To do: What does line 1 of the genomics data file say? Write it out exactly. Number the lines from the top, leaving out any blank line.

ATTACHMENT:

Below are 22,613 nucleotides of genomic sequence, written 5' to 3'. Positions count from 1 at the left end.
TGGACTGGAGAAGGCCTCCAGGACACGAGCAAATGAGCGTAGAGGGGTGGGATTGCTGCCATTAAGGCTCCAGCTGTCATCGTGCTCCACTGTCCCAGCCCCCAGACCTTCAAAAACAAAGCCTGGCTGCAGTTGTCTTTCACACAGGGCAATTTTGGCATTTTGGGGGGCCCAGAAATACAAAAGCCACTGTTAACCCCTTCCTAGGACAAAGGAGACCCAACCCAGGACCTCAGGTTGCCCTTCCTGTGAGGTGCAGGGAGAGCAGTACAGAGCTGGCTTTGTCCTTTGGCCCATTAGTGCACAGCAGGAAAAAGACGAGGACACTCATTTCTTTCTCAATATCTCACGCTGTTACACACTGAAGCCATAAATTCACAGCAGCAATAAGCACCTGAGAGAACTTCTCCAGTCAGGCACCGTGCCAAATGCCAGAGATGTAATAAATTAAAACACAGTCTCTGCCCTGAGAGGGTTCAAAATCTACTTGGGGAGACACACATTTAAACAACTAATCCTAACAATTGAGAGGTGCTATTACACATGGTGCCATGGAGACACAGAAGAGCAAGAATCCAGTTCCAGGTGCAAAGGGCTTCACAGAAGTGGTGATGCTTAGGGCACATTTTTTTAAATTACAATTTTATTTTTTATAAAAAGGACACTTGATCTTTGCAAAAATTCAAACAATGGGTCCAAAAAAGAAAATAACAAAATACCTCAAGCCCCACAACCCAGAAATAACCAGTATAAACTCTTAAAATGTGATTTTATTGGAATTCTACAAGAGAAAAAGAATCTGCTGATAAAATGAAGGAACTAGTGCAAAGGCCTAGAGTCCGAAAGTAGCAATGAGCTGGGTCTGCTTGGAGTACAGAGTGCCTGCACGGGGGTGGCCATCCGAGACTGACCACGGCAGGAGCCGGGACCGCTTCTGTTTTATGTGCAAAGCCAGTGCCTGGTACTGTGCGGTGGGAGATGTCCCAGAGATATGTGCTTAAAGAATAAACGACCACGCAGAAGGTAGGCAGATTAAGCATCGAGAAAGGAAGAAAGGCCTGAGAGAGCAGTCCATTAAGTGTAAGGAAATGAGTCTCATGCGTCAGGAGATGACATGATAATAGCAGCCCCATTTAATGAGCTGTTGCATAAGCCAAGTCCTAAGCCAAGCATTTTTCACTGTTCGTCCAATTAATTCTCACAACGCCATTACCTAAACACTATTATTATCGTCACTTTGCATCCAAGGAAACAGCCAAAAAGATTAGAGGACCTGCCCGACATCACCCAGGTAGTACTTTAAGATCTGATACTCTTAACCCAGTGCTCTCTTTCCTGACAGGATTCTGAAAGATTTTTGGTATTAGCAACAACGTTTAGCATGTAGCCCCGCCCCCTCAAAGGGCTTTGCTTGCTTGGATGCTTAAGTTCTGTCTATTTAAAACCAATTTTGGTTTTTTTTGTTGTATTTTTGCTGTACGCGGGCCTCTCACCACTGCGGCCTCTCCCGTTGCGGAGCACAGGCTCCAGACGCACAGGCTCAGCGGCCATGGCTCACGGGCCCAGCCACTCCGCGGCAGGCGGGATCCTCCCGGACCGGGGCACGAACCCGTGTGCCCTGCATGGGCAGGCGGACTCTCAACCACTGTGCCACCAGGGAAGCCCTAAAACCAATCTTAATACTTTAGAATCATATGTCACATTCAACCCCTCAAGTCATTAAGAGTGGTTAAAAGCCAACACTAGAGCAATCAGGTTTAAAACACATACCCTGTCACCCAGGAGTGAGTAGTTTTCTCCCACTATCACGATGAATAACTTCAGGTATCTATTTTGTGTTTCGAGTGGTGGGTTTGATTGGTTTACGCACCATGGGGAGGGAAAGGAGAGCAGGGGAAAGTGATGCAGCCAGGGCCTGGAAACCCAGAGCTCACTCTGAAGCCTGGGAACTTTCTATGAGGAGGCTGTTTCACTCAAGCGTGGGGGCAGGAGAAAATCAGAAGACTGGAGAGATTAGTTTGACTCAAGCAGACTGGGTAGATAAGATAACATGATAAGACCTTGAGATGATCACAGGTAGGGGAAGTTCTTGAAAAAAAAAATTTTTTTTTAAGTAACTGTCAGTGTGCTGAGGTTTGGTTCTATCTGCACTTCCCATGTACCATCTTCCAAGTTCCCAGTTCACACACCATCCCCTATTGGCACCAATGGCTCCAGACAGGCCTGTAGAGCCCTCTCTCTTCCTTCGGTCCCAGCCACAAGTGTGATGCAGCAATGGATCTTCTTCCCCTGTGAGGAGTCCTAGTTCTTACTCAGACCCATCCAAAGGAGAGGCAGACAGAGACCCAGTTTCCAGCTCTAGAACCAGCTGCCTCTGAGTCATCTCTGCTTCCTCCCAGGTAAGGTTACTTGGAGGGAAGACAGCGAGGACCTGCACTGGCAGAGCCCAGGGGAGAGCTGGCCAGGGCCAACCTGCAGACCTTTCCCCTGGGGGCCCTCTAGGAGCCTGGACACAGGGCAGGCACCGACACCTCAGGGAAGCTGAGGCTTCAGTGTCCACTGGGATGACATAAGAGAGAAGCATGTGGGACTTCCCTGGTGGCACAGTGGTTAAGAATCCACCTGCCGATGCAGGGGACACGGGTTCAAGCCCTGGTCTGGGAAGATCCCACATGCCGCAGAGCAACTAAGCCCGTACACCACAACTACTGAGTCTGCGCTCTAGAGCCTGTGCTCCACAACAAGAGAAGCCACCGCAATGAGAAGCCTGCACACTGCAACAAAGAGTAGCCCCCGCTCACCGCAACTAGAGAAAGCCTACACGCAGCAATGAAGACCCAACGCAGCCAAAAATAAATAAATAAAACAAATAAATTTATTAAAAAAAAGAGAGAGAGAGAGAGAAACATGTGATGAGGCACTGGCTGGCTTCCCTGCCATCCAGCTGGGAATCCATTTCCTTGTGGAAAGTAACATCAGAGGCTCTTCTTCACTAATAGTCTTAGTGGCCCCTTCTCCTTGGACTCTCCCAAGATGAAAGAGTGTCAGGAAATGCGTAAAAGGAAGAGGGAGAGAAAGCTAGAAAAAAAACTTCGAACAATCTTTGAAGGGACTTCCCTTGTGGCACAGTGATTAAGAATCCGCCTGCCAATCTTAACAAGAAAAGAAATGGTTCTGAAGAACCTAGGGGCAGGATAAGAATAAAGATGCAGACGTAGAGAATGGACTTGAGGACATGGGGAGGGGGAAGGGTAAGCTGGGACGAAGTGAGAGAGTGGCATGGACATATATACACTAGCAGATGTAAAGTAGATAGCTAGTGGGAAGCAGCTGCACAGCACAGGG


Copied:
Below are 22,613 nucleotides of genomic sequence, written 5' to 3'. Positions count from 1 at the left end.